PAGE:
Being Controlled by Shame and Guilt

Thursday, May 29, 2014

In the last article I’ve talked about one of the mechanisms controllers use to manipulate people that is dragging others down. Another one is the attempt to trigger feelings of unjust shame and guilt in the person they want to control and manipulate.

If you have grown up in a controlling environment, the chances are high you are very familiar with this phenomenon, and you may be prone to it today or even use this mechanism on others yourself. How does it work?

When you are a small child, you need your parents’ acceptance to survive in this world. A child needs to feel that their primary caregiver accepts them, cares for them, and approves of their existence. If a parent says to a child – explicitly or implicitly – that the child is bad or somehow defective, the child feels shame and guilt, and at a fundamental level sees it as a risk to their bond with their caregiver (which means there is a potential threat to your survival and well-being). Also, because a child needs their caregiver to survive and in most cases is not allowed to express their true feelings, they often can’t accept that they may not be at fault or that others treat them unjustly.

A child internalizes their caregiver’s opinion of them. “If my mommy says I’m bad, then I’m bad.” “If they punish me for being naughty, then I deserve it because I’m naughty.” “They say that my sibling and my classmates are doing better than me – I must be bad and worth less than them.” Sometimes a similar message can be wrapped in a “nicer” package. “Be a nice little girl, honey.” “No, no, don’t cry – you want to be a brave and strong little man, don’t you?” “If you will be nice and listen to your parents, Santa’s going to give you this toy you want so much.”

Over time and though repetition, all of this becomes a twisted perception of yourself. “I’m worthless.” “I’m a defective human being.” “I can’t be myself, because people will reject me.” “I’m bad.” “I deserve punishment.” “I’m unlovable.” “I don’t deserve to exist.” “I am fundamentally worth less than others.” “I don’t deserve happiness.” “I only deserve this.” “I constantly have to prove myself.” “I’m not enough; this is not enough.” “I can’t be myself.” “My feelings, needs, and preferences don’t matter or are worth less than others’.” “My feelings and perceptions are incorrect.” “I have to do what others tell me to do.” “I have to perform for others’ approval.” “I have to compare myself to others.” “I can’t make mistakes.” “I don’t trust myself and don’t know what to do if nobody is telling me what to do.” “I'm selfish for taking care of myself.” Et cetera….

As you probably know, this leads to numerous difficulties in your adult live. If you haven’t processed the psychological dynamics of your childhood environment, you may tend to unconsciously recreate the same dynamics in your adult relationships (especially in romantic relationships), or continue playing the same unhealthy role in your relationship with your family members.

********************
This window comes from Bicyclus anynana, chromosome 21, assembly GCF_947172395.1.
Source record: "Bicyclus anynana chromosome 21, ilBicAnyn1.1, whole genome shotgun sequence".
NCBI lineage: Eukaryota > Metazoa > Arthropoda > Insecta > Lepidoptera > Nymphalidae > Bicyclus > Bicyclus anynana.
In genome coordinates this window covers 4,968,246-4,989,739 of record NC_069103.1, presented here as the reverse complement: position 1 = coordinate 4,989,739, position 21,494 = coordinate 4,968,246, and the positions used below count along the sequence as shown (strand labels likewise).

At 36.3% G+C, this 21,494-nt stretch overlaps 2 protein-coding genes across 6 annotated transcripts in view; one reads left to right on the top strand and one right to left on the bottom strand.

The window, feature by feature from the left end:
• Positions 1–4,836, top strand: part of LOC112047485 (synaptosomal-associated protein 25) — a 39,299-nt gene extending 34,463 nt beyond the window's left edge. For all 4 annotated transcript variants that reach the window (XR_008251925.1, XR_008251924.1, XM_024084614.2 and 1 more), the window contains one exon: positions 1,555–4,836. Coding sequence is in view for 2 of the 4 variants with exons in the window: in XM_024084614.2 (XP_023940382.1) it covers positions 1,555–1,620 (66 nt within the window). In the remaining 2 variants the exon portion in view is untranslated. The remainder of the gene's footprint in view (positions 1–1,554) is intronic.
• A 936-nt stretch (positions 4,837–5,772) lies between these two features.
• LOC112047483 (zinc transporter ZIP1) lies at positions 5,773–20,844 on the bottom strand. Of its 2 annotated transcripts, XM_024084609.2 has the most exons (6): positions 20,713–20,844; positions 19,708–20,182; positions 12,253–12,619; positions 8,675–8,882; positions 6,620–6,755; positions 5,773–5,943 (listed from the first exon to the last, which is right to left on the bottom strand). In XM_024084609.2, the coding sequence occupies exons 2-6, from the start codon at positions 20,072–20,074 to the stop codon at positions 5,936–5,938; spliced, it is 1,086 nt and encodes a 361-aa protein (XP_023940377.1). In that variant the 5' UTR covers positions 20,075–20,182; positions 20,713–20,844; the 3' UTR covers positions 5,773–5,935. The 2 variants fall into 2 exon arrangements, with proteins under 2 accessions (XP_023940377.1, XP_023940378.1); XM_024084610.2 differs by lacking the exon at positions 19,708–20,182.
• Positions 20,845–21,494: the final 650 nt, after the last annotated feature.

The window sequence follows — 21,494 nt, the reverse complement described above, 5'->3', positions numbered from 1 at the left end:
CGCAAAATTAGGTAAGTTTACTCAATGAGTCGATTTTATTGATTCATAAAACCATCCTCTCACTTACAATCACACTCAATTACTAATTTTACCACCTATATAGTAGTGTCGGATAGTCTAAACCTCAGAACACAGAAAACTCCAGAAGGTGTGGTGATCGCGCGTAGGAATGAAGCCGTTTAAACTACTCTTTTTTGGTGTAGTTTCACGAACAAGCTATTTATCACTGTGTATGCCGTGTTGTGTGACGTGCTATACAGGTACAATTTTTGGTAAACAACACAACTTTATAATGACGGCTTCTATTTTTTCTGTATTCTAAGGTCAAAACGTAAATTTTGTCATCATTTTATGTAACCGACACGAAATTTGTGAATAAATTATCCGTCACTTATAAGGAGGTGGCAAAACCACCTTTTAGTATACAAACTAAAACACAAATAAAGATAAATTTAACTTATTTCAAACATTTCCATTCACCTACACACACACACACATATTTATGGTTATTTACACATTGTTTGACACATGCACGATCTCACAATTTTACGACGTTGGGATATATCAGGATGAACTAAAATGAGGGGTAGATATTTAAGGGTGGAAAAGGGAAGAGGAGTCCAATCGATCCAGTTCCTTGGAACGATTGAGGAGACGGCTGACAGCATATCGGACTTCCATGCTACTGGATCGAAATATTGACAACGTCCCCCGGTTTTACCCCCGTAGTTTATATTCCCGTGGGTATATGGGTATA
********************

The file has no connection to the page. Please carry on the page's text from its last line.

A person who grew up in a controlling environment where they felt chronic fear, shame, and guilt can be very susceptible to triggers of shame and guilt in their adult life. When triggered, they often react by using the same survival mechanisms they have developed as helpless children: obey, don’t be yourself, manage others’ feelings, withdraw, hide, be “nice,” accept what’s happening, accept blame for everything, fix things, and so on….

Instead of processing the situation as it really is, the triggered adult mentally and even physically goes back to their early environment and feels the same way they felt back then. Because it lasted for such a long time and there was no true separation period from it, the mind and the body react to it in the same way: there is a danger to my survival, and this is how you protect yourself. At those moments you don’t feel that you’re an adult and nobody can harm you if you don’t act a certain way – you feel like a small, helpless, scared, and hurt child you once were.

But you were not the one at blame. As a child you did nothing wrong. You have – and always had – the moral right to feel anger, rage, betrayal, fear, and hurt for the unjust treatment you have suffered. Right now the situation is very different because you are not a helpless child anymore. You have the right to exist, to feel what you feel, to take care of yourself, to do what you want without feeling guilty or ashamed, and to pursue your happiness.

Keep in mind that even after consciously realizing it the symptoms may be still prevailing for you – because it is so engrained, and was so significant, and it is very complex. This is a normal reaction to what you have been through. Try not to blame yourself for “not being there yet.” It takes a huge amount of time, work, inner strength, courage, and introspection to truly reclaim your self-esteem and develop psychological independence. But it’s possible, each step towards it is worth it, and you are definitely worth it.

Have a self-loving day,
Darius


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